Army’s Rapid Capabilities Office takes first steps

The Army's new Rapid Capabilities Office is taking it's name to heart and issuing a charter next month.

The Army’s Rapid Capabilities Office is making headway just a little more than a month after its conception.

The office has already had its first board meeting and is expected to have a finished charter by the beginning of November, said Rapid Capabilities Office (RCO) Director Douglas Wiltsie.

“We have three test exercises going on as part of the advanced warfighter assessment out in Fort Bliss in October. One for cyber and one for electronic warfare to help us understand not only the problem set, but the equipment that we have today and what capability if it’s repurposed will it provide,” Wiltsie told Federal News Radio Oct. 4 at the Association of the U.S. Army Conference in Washington. “From there, you’re going to see things before Christmas looking for information, so it’s moving. We need the board to tell us specifically we are on the right track.”

Wiltsie said the goals and experiments will be aligned and move the office forward further into the future.

The Army announced the creation of the RCO at the end of August as a vehicle to circumvent the bulky military acquisition process.

RCO follows in the footsteps of the Defense Department’s Strategic Capabilities Office and the Air Force’s own Rapid Acquisition Office. All of those organizations were created as a means to quickly deliver critically needed products to the warfighter. The Army is focusing on cyber, electronic warfare, survivability and position, navigation and timing.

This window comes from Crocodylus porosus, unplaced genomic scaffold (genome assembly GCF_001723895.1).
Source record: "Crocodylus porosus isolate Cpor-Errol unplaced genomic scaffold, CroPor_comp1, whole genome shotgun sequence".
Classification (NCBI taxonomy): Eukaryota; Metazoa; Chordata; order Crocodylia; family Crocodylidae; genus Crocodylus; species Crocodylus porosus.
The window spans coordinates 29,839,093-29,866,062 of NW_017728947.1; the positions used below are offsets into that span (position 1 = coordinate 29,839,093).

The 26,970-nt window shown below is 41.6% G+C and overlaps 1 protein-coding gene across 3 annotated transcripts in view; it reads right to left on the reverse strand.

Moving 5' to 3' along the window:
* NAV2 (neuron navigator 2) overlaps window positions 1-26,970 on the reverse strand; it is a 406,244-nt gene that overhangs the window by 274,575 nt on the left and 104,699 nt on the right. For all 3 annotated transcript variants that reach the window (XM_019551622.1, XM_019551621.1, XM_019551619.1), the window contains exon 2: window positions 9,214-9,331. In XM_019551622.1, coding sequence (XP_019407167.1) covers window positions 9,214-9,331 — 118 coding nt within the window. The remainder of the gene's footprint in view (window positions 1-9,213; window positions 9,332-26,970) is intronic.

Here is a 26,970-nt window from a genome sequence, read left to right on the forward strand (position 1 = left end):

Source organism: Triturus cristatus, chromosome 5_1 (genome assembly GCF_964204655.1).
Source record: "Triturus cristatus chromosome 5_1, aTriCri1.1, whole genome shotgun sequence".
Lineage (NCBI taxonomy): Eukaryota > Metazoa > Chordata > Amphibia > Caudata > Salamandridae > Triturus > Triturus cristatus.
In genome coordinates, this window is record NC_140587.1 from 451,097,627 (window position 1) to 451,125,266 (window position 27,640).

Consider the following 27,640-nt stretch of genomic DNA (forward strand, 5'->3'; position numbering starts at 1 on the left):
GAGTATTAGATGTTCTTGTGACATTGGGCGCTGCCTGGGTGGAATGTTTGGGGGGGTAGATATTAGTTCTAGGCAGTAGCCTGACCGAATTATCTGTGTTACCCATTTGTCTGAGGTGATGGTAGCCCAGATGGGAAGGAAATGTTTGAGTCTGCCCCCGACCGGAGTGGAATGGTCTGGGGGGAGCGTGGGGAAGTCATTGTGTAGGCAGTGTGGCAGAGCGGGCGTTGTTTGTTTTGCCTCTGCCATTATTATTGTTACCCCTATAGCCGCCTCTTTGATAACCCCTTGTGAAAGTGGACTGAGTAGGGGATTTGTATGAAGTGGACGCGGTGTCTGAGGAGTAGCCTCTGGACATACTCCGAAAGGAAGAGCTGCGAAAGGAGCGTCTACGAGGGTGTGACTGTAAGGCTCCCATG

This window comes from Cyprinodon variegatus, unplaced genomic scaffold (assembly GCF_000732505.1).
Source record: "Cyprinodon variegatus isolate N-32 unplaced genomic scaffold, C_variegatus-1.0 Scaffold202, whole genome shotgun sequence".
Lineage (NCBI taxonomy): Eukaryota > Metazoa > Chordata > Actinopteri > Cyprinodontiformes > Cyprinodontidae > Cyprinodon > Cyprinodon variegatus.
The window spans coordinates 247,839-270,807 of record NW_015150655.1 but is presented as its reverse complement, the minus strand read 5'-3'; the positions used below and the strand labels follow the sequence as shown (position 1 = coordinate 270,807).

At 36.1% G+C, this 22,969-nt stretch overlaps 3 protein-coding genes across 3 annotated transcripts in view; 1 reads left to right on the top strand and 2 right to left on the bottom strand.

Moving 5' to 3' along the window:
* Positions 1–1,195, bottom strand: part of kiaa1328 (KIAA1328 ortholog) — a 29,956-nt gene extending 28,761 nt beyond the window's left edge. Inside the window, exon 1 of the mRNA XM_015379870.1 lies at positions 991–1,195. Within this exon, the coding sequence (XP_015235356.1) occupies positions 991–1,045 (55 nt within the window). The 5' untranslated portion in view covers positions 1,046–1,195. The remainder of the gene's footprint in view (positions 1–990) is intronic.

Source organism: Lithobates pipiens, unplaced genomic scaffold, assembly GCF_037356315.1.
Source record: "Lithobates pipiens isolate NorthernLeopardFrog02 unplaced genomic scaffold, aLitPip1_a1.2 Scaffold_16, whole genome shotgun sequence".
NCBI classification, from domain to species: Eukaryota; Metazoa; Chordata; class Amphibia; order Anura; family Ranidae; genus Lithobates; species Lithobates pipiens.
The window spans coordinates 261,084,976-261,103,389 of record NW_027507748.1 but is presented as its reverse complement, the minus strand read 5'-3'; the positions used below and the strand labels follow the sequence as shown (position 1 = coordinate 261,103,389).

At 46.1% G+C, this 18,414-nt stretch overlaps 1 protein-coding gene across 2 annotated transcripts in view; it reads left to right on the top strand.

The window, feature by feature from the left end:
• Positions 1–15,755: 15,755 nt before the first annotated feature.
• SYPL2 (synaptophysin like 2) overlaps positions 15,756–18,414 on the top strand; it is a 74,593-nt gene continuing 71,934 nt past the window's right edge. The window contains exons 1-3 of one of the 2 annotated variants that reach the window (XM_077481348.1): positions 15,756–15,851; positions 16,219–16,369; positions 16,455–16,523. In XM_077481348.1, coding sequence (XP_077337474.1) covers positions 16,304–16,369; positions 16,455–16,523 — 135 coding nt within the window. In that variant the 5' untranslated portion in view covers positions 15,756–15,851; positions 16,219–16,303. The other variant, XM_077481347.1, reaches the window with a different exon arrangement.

“A goal of the Rapid Capabilities Office is to prioritize cross-domain and integrated solutions. It will put those solutions in front of senior leaders in enabling us to provide necessary pressure at the start of the process to drive innovation, continuous improvement and iteration,” said Army Secretary Eric Fanning during the RCO rollout at an Aug. 31 Bloomberg event in Washington.

In order to build these new capabilities, the Army needs to reach out to industry. Wiltsie said RCO is building an emerging technologies team that will engage with industry at an unclassified and classified level.

“We are going to create that kind of engagement where we can throw a problem at industry, they can participate, look to see who is doing what and hopefully team as they see that there are different solutions that can be brought forward. That’s going to be addressing specific issues that come out of the combatant commands as we see it,” Wiltsie said.

The other way RCO will reach out to industry is through established channels like the Defense Innovation Unit Experimental, the Defense Advanced Research Projects Agency and the Army Venture Capitalist Initiative.

The Army plans to increase contract speeds through the use of Other Transaction Agreements, a contracting vehicle that groups companies into consortiums.

Once in the consortiums, the companies and the Army agree to set rules that quicken the acquisition process.

“There are five that exist today … we’ve utilized two of them. The one I’ve utilized the most is the C5 consortium, which is basically focused on cyber and so we’ve used them to build capability that the cyber teams need and we’ve had great success with it. I want it to go faster. It has not gone as fast as I want it to, but it’s an opportunity to go quick, see what’s available, hone the requirements without a lot of process and then get something in that we can prototype,” Wiltsie told Federal News Radio.

Wiltsie said he did not see the need for any new consortiums in the future.

As far as funding goes, the Army has enough money in its prototyping coffers to pay for RCO to 2018. From then it needs to convince Congress to fund the program.

Army acquisition chief Katrina McFarland said the Army’s future ask for the program would not exceed $100 million.

Read Federal News Radio’s full coverage of the 2016 AUSA conference.

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